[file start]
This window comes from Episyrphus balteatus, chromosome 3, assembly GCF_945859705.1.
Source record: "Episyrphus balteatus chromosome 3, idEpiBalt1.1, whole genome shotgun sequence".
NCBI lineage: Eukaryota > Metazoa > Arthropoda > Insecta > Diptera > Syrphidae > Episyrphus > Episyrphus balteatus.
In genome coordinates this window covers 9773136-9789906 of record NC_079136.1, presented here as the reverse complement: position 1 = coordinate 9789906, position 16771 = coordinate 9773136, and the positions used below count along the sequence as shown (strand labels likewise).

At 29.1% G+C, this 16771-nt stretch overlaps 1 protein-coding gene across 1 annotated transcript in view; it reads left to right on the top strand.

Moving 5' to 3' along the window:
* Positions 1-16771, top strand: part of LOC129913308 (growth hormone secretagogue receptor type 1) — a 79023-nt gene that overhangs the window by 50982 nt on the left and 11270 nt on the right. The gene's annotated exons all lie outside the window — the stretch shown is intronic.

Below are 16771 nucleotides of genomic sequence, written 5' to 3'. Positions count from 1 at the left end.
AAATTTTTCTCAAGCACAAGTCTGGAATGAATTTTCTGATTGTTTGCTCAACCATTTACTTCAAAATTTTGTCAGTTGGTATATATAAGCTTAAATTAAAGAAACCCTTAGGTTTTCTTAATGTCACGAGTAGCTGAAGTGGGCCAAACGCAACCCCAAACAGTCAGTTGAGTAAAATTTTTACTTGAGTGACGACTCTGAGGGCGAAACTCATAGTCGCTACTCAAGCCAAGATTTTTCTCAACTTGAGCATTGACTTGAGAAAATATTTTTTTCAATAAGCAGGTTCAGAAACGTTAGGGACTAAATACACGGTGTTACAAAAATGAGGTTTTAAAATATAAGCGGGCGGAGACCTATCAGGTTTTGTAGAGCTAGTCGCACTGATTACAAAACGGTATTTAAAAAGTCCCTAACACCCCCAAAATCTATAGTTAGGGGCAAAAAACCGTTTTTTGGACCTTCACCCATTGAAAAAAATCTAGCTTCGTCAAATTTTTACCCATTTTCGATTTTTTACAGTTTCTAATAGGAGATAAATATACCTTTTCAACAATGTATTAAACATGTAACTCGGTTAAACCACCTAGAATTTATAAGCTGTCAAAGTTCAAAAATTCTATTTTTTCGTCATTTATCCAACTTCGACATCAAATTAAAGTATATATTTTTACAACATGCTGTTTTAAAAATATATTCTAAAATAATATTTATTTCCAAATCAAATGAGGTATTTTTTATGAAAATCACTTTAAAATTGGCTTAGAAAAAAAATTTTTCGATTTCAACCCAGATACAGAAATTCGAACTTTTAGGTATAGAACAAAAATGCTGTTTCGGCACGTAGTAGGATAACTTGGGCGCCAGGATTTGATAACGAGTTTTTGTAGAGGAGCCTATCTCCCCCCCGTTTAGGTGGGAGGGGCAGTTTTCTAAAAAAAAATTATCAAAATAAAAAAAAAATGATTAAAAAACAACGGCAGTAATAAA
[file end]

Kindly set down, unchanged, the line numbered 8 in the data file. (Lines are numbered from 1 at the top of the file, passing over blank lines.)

Below are 16771 nucleotides of genomic sequence, written 5' to 3'. Positions count from 1 at the left end.